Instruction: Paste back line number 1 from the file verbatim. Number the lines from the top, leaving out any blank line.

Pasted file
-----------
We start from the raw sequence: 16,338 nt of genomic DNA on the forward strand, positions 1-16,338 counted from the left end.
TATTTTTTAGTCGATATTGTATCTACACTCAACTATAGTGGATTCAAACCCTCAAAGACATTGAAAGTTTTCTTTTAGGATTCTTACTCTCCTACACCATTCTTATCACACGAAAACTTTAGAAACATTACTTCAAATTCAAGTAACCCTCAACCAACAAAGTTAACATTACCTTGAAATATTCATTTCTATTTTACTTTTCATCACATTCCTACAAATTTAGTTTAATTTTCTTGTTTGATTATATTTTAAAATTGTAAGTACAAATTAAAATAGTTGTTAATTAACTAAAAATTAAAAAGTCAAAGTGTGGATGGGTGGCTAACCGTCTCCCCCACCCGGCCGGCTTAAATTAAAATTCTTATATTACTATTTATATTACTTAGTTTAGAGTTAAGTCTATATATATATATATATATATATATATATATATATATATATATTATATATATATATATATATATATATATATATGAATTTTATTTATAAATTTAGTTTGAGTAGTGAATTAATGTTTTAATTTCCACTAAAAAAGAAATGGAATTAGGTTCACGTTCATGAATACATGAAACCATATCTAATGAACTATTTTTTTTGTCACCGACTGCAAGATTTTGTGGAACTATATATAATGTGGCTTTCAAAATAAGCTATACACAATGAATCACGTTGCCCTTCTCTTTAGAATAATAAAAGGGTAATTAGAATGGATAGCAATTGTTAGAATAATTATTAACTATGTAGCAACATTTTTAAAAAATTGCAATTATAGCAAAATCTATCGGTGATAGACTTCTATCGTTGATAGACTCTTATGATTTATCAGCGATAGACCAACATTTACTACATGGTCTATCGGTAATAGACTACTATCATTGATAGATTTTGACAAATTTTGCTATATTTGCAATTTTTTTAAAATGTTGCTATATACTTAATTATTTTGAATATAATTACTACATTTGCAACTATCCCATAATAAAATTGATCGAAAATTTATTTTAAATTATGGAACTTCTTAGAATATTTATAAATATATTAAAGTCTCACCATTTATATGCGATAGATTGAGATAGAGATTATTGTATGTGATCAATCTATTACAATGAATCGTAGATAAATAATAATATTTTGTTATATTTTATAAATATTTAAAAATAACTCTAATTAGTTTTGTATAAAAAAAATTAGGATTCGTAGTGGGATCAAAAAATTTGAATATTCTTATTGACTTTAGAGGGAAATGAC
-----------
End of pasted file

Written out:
We start from the raw sequence: 16,338 nt of genomic DNA on the forward strand, positions 1-16,338 counted from the left end.